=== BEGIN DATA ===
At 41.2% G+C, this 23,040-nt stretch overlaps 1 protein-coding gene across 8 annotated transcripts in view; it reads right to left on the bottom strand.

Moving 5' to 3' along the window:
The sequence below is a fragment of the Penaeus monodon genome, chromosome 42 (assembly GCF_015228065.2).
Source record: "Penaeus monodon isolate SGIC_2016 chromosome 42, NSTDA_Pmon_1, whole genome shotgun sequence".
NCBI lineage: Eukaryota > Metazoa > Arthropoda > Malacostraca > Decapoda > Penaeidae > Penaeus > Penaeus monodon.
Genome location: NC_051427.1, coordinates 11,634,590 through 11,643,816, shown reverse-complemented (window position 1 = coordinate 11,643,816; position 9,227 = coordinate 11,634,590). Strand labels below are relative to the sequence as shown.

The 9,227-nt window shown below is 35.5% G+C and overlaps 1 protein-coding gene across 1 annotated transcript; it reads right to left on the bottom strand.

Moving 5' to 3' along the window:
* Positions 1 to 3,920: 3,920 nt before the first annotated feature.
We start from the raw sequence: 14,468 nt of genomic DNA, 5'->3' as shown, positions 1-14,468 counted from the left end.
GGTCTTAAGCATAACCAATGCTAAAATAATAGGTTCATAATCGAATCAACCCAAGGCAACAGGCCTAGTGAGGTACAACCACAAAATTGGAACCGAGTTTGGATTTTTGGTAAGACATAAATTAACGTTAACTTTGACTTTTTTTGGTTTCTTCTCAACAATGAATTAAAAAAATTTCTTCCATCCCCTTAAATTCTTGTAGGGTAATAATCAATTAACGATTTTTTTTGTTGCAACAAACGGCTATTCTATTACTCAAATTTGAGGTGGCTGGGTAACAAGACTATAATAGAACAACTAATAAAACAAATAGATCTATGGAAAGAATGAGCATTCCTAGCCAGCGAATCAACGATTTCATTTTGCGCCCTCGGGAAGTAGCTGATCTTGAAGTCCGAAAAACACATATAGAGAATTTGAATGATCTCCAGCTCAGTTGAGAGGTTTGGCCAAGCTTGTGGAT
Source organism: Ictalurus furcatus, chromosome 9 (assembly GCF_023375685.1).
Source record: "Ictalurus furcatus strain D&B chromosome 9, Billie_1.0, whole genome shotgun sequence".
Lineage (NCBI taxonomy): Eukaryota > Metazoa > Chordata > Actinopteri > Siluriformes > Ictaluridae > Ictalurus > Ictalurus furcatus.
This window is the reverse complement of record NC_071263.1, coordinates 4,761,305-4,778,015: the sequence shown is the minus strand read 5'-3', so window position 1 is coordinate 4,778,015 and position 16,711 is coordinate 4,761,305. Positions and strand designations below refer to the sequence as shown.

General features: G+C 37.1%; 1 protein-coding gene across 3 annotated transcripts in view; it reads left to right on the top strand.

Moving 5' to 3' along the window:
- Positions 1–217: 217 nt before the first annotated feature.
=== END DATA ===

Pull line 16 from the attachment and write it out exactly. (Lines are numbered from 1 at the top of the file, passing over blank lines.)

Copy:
General features: G+C 37.1%; 1 protein-coding gene across 3 annotated transcripts in view; it reads left to right on the top strand.